Nevertheless, Varro was one of the few Romans who managed to escape by punching through the weakest part of the Carthaginian line; Paullus wasn’t so lucky. With three defeats under its belt, Rome had finally learnt their lesson never to risk the full strength of their armies against Hannibal again.
Rome within sight
The disaster at Cannae sent a shockwave throughout the Mediterranean. The Roman army in Italy was all but destroyed. Hannibal’s path to Rome was clear. Furthermore, the loyalty of socii states to Rome also began to waver.
Coveting Rome’s status as the pre-eminent city in Italy, Capua persuaded the region of Campania to join Hannibal. At the same time, Philip V of Macedon made an alliance with Hannibal igniting a war with Rome in the east. Meanwhile, Syracuse and the other Greek cities in Sicily defected to Hannibal while many of the Greek cities in southern Italy were also offering the Barcid support. To these factions, Hannibal’s final victory looked all-but assured.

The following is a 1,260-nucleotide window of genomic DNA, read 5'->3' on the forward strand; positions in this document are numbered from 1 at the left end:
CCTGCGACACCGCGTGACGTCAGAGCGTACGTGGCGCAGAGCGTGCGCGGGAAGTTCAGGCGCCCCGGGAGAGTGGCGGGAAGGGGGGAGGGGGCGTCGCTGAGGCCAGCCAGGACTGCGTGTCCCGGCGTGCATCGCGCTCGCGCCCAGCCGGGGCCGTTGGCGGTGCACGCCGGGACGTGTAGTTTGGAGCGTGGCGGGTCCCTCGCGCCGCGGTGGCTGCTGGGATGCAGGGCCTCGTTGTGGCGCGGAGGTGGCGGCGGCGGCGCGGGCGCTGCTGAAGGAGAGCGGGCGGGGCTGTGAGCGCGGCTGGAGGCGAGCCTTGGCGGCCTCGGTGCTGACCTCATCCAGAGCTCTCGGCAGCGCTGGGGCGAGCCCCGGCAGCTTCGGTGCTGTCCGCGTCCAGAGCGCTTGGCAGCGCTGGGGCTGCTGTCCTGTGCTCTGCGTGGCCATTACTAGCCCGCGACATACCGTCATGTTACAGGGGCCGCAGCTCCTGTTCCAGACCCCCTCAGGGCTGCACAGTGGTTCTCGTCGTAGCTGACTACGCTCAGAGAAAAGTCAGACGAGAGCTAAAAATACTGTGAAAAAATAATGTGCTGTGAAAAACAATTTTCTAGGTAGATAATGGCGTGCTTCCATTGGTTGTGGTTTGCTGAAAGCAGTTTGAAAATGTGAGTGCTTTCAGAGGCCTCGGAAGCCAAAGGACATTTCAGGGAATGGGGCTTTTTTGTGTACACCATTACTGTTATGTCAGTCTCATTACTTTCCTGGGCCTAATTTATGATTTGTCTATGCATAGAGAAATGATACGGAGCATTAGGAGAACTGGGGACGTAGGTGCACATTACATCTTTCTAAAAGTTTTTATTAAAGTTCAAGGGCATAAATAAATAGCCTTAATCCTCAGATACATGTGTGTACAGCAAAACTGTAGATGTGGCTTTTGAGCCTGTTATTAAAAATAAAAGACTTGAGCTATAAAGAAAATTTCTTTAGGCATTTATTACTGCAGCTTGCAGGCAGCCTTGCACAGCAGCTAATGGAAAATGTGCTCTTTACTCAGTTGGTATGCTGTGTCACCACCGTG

Yet, on the verge of victory, Hannibal froze. Whilst he now had the support and siege equipment capable of besieging Rome, for the first time Hannibal was doubtful of success. If he should fail to capture Rome, those who had just joined him would just as easily abandon him. Their loyalty was dependent on his success.
What is more, most of Italy remained hostile to Hannibal. The Latins, Etruscans and the Umbrians – all had rebuked the Carthaginian general and remained loyal to Rome while many Roman strongholds in southern Italy, cities such as Venusia, Paestum and Nola, also kept faith.